Since the early 1980s, the government has enacted various polices that have sought to promote reconciliation with and assimilation of the country's tribal groups. Programs to economically develop Hmong areas have been undertaken along with improvements in social sectors such as education and health. However, Laos remains one of the world’s most poor states. Unlike most other communist countries which have engaged in significant political and economic liberalization, there has been limited change in Laos.
The Hmong are subject to various cultural, political, and economic restrictions. In recent years, some Christian Hmong have been forced to renounce their faith or face arrest and imprisonment. Open worship is prohibited in some areas and dozens of churches have been closed. While the majority population is also restricted in expressing its faith, the communist party has ensured that it effectively controls the Buddhist leadership. Economic discrimination against the Hmong is the result of historical neglect and/or restrictions and although some public policies are in place to help address the group’s disadvantages, societal discrimination remains an issue. However, some remedial policies are in place (ECDIS06= 1). There are some tribals in the senior levels of the government but their political role is also limited (POLDIS06 = 2).
Obtaining autonomy for Hmong-majority areas is a goal shared by most of the tribals. In addition to seeking greater opportunities to improve their economic status, group members, in the past, had been concerned about protecting their ability to practice their religion and culture. However, there was little evidence of this particular grievance from 2004-2006.
Militant organizations such as the Chao Fa and the Lao United Independent Front represent group interests within Laos (GOJPA06 = 5). Conventional organizations include the US-based United Lao Movement for Democracy which regularly lobbies the US Congress to draw attention to the status of the Laotian Hmong, to press for democracy in Laos, and to promote the migration of group members to the US..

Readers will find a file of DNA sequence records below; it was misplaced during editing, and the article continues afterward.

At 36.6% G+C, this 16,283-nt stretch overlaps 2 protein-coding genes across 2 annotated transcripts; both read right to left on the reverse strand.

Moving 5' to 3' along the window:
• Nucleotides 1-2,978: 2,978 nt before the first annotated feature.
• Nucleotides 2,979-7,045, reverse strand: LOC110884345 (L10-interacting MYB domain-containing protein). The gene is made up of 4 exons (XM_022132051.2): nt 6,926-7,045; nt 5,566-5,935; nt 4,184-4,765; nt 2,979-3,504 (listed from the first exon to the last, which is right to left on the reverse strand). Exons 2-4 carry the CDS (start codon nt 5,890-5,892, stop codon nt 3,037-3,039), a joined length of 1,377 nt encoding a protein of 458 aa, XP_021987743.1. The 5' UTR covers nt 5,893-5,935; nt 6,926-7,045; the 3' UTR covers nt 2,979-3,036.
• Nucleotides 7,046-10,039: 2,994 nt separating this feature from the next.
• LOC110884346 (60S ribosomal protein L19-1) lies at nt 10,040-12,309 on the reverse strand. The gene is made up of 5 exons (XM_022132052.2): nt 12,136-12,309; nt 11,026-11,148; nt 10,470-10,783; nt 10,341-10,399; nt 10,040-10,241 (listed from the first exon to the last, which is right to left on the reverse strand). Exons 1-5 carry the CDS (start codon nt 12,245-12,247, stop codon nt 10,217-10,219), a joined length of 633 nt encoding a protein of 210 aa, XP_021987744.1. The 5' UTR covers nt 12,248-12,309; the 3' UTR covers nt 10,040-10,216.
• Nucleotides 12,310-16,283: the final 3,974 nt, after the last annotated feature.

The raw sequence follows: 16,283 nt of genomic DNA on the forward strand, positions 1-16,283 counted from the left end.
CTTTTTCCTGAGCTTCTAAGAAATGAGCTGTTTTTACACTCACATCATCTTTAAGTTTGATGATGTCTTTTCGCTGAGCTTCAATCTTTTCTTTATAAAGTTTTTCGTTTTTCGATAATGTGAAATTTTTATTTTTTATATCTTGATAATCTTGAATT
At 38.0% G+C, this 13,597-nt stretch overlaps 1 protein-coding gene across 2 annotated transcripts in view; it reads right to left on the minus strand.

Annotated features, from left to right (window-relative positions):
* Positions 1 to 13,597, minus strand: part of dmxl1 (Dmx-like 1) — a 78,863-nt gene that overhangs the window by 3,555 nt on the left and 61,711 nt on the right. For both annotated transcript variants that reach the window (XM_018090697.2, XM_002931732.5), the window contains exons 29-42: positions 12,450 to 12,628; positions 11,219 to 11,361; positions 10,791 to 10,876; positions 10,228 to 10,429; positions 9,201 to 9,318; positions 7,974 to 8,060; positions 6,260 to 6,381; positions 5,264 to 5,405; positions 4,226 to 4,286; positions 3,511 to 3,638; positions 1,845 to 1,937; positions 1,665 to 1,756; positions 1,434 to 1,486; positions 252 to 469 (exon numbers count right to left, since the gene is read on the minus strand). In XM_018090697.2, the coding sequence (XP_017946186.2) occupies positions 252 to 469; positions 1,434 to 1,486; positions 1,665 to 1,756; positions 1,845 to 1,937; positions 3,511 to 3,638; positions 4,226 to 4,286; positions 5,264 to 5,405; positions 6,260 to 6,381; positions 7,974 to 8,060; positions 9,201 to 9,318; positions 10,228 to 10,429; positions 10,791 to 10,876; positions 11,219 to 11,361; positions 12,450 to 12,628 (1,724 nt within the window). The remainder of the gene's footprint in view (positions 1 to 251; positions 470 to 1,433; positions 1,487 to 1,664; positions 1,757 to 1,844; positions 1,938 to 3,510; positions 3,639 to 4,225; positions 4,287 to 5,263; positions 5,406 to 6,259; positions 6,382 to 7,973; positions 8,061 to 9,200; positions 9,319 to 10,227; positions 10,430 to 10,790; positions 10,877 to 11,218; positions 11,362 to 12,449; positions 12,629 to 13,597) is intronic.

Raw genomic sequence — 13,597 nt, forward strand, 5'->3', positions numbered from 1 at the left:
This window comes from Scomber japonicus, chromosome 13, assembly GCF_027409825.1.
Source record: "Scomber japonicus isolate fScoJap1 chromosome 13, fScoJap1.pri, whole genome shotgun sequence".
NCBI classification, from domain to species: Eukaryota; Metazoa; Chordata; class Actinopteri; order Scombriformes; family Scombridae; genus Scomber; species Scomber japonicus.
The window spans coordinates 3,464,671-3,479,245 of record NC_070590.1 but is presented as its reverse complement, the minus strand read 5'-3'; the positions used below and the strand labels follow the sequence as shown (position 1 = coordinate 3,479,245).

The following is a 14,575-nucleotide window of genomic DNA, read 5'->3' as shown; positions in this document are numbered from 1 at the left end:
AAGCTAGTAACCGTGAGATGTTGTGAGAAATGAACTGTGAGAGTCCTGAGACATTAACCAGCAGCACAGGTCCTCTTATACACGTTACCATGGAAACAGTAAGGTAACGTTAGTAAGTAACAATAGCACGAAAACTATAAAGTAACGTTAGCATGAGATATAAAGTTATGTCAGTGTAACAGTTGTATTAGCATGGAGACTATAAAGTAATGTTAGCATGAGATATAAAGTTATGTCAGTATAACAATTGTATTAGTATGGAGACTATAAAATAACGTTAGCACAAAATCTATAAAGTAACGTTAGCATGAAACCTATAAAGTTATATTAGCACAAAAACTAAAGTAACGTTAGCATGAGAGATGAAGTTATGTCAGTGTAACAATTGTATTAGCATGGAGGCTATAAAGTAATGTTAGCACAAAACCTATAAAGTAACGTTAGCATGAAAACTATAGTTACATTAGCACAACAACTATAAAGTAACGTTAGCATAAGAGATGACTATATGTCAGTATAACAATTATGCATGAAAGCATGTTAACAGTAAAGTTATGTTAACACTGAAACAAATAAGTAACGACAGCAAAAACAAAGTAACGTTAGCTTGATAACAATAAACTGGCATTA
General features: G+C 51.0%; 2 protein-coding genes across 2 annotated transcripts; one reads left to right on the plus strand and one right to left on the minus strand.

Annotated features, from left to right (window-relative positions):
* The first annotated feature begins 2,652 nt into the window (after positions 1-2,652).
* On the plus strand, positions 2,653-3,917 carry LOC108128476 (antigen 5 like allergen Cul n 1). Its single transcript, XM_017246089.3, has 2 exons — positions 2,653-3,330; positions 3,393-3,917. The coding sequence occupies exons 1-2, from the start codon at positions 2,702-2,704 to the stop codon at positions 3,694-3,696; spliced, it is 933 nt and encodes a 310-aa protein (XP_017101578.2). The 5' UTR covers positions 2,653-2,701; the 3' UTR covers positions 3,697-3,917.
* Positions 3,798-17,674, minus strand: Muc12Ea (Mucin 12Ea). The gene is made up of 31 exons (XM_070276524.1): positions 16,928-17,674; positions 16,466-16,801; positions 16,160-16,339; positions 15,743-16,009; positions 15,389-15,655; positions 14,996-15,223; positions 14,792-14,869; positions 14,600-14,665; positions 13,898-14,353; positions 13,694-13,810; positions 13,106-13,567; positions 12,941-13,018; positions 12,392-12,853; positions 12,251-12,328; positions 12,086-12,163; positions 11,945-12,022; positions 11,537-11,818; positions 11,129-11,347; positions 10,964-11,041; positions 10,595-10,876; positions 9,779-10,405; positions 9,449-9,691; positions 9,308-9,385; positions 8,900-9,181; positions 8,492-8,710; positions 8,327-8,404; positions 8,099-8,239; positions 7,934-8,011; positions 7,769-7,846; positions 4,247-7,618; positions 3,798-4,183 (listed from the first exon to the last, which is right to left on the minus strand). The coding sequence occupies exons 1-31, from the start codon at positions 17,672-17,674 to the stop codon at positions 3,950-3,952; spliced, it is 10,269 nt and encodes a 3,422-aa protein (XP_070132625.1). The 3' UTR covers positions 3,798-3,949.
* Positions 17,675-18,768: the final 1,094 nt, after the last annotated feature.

In recent years, sporadic clashes between the armed forces and the Chao Fa have been reported (REB98-03 = 1, REB05 = 1). The Chao Fa has also attacked a number of villages resulting in civilian casualties. Repressive actions against the Hmong include the confiscation or destruction of property, restrictions on free movement, and forced resettlement. Neighboring Vietnam supports the Pathet Lao regime with military training and likely the provision of arms. An unspecified number of Vietnamese soldiers are also based in Laos and on some occasions are thought to have participated alongside government forces in attacks against the Hmong, such as an attack in 2004 that killed 24 Hmong (REPVIOL04 = 5). In the spring and summer of 2003, several bus attacks, allegedly by Hmong rebels, along the country’s main highway killed more than two dozen people. While the government refused to acknowledge publicly anti-government actions by the Hmong, additional troops were sent to the north, where attacks on military camps took place. Government troops – possibly with the assistance of some Vietnamese troops – conducted raids on Hmong camps in response to the attacks. Hmong groups fleeing government forces faced starvation and exhaustion. The arrest of two Western journalists – who were reporting on the plight of the Hmong – and their Hmong-American translator turned international attention briefly to the situation. Four Laotian Hmong were also arrested – including children – and three were sentenced to long jail terms. According to the journalists, who were freed after diplomatic intervention, the Hmong insurgency consists of approximately 3,000 poorly armed men, women and children in four different groups. In fall 2003, the Laotian government offered amnesty to any Hmong rebel who turned in arms, but most Hmong are too afraid of retaliation to do so. In November 2003, an ethnic Hmong was named as governor the northern Xieng Khouang province, where many Hmong live and where the journalists were arrested. Facing starvation and military strikes at the end of 2006, about 400 Hmong surrendered to the Laotian government. They were registered and taken away in military trucks. By the close of 2006, the whereabouts of the surrendering Hmong remained undisclosed.